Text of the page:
The OH-stretching region of the aluminoceladonite spectra differs dramatically from that of illites. The spectra of samples 136 (Figure 1 and Figure 8c) and Z2 (not shown) consist of several sharp and well-resolved peaks, the most intense at 3603 cm−1 (AlOHMg), and MgOHMg, AlOHFe2+ and Fe3+OHFe3+ at 3583, 3559–3562 and 3538–3540 cm−1, respectively (Table 3). In addition, AlOHAl (3615, 3640 and 3656 cm−1) and Fe2+OHFe3+ (3523 cm−1) bands are revealed by spectrum decomposition and curve-fitting (Figure 8c). In the other aluminoceladonites, the OH-stretching region contains a wide absorption band with one sharp maximum at 3601–3606 cm−1 and poorly resolved bands that can be identified from decomposition and curve-fitting (e.g., sample 602-1, Figure 1, Table 5). As shown by Besson et al. [82], the resolution of the OH-stretching spectral region of dioctahedral 2:1 phyllosilicates, and aluminoceladonite in particular, is associated with the degree of the order–disorder in the octahedral cation distribution. The typical feature of the aluminoceladonite spectra is therefore the sharp maximum at ~3600 cm−1, which corresponds to the AlOHMg stretching vibration. Another characteristic feature is the presence of the MgOHMg absorption band at 3583–3585 cm−1, which can be identified either by visual inspection or, in the poorly resolved spectra, in the second derivative.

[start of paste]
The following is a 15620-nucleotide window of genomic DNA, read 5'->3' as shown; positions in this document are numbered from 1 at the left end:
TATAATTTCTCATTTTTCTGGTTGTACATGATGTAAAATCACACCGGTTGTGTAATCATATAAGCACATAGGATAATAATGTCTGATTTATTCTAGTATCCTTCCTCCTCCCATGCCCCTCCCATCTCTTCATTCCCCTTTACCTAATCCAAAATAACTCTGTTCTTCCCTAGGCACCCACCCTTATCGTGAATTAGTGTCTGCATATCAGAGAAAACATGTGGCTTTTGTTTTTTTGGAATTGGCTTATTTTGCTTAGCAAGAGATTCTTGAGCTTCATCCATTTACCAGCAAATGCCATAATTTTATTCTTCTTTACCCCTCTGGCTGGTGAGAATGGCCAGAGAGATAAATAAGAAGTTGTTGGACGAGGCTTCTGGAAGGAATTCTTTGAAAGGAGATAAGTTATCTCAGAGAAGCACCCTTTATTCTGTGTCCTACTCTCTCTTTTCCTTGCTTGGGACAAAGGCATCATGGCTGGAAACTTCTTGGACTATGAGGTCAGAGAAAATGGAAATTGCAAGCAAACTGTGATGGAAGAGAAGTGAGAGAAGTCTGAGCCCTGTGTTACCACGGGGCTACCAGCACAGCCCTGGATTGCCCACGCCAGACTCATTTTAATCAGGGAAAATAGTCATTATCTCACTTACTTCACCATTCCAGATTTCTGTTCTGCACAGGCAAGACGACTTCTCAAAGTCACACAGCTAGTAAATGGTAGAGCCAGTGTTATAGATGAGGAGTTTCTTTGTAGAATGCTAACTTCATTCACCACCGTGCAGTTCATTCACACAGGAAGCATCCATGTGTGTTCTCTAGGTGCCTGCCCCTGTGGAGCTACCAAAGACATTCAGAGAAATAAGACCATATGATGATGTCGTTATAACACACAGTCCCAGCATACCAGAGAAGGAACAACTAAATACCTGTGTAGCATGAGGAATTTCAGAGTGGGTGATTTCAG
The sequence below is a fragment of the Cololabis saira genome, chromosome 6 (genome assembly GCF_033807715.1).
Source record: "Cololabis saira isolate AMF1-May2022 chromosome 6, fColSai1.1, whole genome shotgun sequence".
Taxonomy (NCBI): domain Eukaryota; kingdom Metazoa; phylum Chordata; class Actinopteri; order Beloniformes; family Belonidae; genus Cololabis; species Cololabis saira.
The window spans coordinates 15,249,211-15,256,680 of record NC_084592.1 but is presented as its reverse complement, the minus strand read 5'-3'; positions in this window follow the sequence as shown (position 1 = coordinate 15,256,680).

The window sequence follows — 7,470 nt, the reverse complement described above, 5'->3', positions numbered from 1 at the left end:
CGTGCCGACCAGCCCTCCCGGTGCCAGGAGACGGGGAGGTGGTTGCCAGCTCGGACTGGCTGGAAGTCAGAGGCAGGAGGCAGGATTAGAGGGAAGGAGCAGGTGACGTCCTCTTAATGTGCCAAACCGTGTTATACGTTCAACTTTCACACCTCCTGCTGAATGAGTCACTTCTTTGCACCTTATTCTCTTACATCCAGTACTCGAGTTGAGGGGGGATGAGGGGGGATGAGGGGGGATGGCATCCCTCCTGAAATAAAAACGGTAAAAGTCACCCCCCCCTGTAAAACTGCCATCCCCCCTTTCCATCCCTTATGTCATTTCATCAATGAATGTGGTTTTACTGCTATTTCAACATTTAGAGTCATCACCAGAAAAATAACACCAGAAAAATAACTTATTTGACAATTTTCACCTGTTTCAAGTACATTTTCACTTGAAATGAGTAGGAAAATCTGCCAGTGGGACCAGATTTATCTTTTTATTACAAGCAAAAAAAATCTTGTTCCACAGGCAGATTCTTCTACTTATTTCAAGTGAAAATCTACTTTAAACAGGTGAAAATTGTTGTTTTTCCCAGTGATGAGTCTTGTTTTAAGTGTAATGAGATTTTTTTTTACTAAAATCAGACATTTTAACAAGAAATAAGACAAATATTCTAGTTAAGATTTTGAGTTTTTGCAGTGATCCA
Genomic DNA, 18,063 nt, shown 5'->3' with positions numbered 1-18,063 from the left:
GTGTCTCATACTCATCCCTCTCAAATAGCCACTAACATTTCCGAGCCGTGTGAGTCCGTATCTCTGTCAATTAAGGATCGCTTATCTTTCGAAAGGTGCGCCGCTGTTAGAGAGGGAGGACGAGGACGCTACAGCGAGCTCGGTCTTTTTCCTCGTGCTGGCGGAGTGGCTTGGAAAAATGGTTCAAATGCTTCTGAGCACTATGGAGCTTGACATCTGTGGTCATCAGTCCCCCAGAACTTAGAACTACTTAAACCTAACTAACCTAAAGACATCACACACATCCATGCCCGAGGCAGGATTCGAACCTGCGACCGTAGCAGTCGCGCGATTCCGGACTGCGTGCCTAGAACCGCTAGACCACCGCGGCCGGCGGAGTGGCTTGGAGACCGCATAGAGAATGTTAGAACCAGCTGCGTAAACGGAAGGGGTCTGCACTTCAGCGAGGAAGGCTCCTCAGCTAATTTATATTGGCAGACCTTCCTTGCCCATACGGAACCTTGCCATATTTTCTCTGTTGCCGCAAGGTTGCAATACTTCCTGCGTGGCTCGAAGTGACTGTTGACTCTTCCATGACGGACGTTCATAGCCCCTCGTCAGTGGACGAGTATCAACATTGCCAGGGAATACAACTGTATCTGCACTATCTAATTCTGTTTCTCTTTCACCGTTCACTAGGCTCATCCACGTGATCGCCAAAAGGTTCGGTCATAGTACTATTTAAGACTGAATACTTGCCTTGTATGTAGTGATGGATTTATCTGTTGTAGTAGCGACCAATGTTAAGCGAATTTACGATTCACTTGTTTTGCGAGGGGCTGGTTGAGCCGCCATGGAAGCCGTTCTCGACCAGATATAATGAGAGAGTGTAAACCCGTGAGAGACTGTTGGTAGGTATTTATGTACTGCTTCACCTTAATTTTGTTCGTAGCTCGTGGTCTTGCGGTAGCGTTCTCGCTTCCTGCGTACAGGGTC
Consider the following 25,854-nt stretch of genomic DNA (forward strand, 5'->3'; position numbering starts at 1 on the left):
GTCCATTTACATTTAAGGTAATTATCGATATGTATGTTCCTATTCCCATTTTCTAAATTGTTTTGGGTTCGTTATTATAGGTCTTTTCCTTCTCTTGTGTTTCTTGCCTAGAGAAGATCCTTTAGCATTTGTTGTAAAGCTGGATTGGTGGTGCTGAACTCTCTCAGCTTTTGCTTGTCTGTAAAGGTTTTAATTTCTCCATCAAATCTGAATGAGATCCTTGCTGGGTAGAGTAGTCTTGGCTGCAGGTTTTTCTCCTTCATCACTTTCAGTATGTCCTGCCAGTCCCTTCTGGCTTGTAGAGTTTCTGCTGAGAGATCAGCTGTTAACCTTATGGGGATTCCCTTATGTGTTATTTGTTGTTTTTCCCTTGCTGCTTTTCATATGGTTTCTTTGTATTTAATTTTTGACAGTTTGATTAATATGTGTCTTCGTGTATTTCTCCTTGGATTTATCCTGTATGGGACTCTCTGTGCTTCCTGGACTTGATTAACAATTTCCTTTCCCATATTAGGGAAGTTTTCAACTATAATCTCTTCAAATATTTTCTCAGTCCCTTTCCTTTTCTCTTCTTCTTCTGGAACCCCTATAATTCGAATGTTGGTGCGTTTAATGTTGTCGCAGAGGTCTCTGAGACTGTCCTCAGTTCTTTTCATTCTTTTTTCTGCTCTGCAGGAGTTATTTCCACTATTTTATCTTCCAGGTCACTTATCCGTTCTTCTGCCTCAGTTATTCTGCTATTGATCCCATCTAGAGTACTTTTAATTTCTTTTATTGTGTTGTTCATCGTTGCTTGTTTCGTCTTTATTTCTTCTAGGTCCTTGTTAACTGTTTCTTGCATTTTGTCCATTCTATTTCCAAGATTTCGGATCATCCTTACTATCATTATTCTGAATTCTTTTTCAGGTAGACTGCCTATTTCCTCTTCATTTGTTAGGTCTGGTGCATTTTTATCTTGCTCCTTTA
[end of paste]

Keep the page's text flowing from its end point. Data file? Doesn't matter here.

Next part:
The FTIR spectra of Fe-illites and Al-glauconites in the OH-stretching region differ dramatically from those of illites and, in particular, Fe-bearing Mg-rich illites, as they contain two well-resolved broad bands (Figure 1): one, a superposition of individual vibrations that involve Fe and Mg, with the maximum corresponding to the Fe3+OHFe3+ band (3532 ± 4 cm−1), and another, resulting from vibrations involving Al and Mg, with the maximum corresponding to either AlOHMg at 3605 ± 5 cm−1 (most samples) or AlOHAl (3624 cm−1, sample 553/1), or a superposition of the AlOHMg and AlOHAl bands (3614 cm−1, samples 560/3, 551) (Table 3). For KAl ≥ 0.6, the “Al, Mg” band is either stronger than or of similar intensity as the “Fe” band (e.g., sample BSH11, Figure 1); for KAl~0.5, the “Fe” band is stronger (sample 551, Figure 1 and Figure 8d). The “Fe” band of Al-glauconite 551 is a superposition of the following individual vibrations: Fe2+OHFe2+ (3500 cm−1), Fe2+OHFe3+ (3517 cm−1), Fe3+OHFe3+ (3535 cm−1), MgOHFe3+ (3558 cm−1) and AlOHFe3+ (3578 cm−1), while the “Al, Mg” band involves AlOHMg (3602 cm−1) and AlOHAl (3620 cm−1, 3643 cm−1 and 3666 cm−1) modes, as well as AlOHFe3+ band of the pyrophyllite-like component at 3654 cm−1; the band at 3690 cm−1 refers to the AlOHAl of either a pyrophyllite-like component or a minor kaolin admixture (Figure 8d, Table 5). The individual bands’ positions within the “Fe” band in the spectrum of sample 555A are close to those of sample 551 but the intensity distribution is different; the band positions and intensity distribution in the “Al, Mg” region are similar to those in sample 551 but for the presence of the MgOHMg band at 3587 cm−1 and lower intensity of the AlOHFe3+ band (Table 5).